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Groups recommend tax credits to help build infrastructure to reach remote sites.
The cost of building new mines is up to 2.5 times higher in northern Canada than in the rest of the country, creating major obstacles to extracting metals in remote regions and putting the industry’s long-term viability in jeopardy, warns a new report.
A significant cost premium is directly linked to the lack of infrastructure in the north, says the report released Tuesday by several industry groups, including the Mining Association of Canada and the Prospectors and Developers Association of Canada.
The study shows that unlike many of their southern counterparts, mining companies operating in these remote areas need to invest in costly but essential ports, power plants, winter roads, permanent roads and housing. And in most cases, there are also sparse populations or no people for hundreds of kilometres from the project or mine.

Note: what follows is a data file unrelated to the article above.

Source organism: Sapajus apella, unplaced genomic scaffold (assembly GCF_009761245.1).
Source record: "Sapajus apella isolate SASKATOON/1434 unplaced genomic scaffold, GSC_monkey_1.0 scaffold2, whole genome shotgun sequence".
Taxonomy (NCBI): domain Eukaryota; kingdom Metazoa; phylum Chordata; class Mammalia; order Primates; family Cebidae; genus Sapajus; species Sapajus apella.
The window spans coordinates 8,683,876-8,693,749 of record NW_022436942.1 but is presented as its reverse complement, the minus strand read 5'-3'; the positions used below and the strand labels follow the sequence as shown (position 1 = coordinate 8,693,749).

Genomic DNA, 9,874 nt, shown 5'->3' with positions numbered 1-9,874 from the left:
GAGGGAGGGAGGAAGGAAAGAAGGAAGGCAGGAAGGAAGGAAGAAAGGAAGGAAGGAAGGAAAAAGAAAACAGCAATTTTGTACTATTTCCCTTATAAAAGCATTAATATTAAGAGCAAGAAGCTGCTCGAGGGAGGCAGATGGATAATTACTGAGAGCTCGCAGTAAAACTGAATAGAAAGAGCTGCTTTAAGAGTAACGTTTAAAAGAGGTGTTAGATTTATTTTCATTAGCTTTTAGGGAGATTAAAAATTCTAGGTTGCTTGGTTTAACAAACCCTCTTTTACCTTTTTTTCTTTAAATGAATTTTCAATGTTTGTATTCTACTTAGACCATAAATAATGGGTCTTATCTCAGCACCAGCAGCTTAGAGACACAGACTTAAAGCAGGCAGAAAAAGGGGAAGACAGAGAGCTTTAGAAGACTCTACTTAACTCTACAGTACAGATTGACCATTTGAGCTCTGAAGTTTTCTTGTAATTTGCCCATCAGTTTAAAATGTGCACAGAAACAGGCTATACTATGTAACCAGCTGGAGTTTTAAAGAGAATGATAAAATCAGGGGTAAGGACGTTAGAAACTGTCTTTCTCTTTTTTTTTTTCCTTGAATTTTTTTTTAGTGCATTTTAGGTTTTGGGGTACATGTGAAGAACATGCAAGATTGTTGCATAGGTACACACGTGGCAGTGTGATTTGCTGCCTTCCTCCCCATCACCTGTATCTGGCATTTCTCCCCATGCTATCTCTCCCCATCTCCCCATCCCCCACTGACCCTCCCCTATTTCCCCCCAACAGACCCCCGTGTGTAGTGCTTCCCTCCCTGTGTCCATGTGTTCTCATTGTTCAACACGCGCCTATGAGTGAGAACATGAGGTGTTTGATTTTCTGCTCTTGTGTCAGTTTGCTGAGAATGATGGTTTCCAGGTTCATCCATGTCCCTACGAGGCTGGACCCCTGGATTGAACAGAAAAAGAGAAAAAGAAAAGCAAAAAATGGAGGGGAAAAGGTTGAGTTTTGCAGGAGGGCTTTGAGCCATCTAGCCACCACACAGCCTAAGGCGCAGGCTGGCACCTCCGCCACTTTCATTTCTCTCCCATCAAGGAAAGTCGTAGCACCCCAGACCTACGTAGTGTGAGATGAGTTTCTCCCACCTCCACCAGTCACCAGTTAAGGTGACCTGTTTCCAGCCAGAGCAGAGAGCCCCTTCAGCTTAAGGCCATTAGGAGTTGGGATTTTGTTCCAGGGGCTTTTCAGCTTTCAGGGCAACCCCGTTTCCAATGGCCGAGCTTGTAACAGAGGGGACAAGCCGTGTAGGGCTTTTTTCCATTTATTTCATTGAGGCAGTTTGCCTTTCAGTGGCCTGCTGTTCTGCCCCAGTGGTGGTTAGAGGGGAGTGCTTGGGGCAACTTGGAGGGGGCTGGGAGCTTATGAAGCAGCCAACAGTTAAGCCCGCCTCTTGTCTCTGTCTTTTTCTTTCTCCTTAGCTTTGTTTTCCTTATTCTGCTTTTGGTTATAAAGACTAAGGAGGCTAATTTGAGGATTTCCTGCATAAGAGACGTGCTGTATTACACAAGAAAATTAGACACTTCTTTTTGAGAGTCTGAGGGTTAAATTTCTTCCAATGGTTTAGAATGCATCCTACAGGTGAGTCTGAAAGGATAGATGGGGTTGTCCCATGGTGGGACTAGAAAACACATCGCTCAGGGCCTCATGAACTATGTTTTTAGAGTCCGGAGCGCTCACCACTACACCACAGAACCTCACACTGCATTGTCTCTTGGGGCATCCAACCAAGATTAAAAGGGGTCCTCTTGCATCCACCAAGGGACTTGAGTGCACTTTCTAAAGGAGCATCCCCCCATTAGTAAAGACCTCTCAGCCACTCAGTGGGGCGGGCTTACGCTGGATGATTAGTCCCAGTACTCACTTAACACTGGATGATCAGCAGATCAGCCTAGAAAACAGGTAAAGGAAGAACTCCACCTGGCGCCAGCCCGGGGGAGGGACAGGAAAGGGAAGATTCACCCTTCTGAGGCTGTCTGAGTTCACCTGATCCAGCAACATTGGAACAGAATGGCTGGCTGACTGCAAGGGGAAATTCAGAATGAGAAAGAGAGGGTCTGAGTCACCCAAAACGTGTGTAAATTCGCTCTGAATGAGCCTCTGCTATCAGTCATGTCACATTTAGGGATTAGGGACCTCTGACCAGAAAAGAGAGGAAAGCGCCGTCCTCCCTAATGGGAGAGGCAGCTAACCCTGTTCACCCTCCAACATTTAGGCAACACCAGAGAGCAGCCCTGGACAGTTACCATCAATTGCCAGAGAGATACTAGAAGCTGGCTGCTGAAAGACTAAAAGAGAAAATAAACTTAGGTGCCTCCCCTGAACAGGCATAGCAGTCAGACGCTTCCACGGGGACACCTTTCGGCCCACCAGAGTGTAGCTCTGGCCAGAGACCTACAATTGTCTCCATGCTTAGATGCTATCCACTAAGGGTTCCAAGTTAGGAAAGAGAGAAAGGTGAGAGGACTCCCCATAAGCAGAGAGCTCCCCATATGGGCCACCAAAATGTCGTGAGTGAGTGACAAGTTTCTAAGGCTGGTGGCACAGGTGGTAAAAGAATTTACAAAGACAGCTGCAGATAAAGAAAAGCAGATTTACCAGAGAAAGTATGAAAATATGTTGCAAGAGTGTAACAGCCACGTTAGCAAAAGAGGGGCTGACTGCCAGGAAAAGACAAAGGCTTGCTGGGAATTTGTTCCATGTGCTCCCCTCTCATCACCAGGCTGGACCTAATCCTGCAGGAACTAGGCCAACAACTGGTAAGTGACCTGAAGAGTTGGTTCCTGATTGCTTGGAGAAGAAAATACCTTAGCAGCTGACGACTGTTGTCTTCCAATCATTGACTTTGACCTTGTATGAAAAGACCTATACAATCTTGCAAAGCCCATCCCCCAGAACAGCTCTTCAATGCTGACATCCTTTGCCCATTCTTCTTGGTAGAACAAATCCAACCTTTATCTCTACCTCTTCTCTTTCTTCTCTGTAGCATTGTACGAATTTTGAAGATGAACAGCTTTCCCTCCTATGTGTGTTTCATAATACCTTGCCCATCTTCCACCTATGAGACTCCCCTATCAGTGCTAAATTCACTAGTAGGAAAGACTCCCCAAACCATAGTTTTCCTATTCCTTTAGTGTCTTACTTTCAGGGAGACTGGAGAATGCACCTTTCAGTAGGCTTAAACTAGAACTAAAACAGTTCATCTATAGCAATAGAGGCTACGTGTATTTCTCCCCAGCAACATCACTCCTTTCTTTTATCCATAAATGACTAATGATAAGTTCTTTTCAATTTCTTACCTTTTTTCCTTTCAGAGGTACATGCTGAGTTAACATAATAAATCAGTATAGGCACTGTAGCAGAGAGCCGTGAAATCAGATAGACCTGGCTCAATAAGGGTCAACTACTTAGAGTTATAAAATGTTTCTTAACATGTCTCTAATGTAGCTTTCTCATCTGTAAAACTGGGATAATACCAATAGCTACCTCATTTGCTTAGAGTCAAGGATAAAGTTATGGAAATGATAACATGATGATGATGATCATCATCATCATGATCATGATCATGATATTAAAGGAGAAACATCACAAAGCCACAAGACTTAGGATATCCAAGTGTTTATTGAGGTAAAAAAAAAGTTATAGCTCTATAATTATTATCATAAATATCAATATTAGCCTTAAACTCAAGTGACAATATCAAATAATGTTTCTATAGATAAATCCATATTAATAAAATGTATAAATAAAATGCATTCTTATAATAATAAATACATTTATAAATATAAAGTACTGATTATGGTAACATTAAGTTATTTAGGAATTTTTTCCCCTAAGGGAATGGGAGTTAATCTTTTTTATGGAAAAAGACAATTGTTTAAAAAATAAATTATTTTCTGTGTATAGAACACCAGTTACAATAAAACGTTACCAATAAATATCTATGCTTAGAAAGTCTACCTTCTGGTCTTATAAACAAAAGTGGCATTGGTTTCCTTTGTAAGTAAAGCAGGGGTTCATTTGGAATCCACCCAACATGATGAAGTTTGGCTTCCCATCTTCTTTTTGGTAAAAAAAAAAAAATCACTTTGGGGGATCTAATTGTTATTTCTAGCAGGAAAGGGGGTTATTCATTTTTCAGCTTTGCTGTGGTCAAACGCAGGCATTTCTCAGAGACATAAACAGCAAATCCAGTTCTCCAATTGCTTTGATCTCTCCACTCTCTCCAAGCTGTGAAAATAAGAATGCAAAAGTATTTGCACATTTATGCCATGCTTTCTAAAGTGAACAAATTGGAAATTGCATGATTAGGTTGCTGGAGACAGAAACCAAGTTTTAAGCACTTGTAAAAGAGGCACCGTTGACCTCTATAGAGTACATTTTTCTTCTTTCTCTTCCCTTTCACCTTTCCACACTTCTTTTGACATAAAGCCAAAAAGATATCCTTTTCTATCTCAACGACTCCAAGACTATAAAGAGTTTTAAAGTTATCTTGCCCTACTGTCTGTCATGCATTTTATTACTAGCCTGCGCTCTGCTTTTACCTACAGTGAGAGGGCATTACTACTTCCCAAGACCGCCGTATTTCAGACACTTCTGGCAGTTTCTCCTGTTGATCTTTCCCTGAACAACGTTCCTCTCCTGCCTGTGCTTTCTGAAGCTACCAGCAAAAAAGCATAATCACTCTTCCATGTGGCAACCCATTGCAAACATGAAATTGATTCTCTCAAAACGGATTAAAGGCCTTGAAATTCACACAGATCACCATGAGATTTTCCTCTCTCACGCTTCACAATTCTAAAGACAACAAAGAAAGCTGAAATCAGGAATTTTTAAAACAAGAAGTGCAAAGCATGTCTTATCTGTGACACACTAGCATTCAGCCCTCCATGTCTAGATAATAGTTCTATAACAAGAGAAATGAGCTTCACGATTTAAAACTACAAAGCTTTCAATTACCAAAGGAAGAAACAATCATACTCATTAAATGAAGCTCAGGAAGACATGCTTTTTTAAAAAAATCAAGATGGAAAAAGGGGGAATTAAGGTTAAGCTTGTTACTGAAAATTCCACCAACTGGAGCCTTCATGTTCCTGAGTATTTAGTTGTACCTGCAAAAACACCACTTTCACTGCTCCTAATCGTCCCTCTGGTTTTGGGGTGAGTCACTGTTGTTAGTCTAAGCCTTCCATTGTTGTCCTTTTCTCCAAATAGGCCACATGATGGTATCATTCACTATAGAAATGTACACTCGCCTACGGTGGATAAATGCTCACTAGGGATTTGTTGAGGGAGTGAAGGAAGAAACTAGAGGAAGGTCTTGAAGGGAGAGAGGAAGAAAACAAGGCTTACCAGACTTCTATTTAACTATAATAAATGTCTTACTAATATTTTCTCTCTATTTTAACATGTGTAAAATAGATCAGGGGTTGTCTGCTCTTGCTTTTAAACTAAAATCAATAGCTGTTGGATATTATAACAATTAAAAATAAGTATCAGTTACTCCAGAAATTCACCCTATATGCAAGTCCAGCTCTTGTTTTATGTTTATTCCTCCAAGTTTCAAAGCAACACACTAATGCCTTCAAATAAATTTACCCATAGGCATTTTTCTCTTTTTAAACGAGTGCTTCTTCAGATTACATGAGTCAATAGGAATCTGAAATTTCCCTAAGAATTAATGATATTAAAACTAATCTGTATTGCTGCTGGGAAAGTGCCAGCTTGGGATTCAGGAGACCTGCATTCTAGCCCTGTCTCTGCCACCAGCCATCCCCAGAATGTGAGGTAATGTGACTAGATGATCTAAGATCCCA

Despite Canada’s leadership in the global mining business, reserves for several base metals such as nickel, lead and zinc have been in significant decline since the 1980s, and production volumes have fallen relative to other mining countries, the report notes.
“Resolving these issues involves increasing exploration activity to make more discoveries as a means of replacing declining reserves, and then bringing new and existing discoveries into production,” it says.
“Remote and northern parts of Canada hold the key to resolving both challenges,” the document states, referring to the territories and the northern regions of the provinces.
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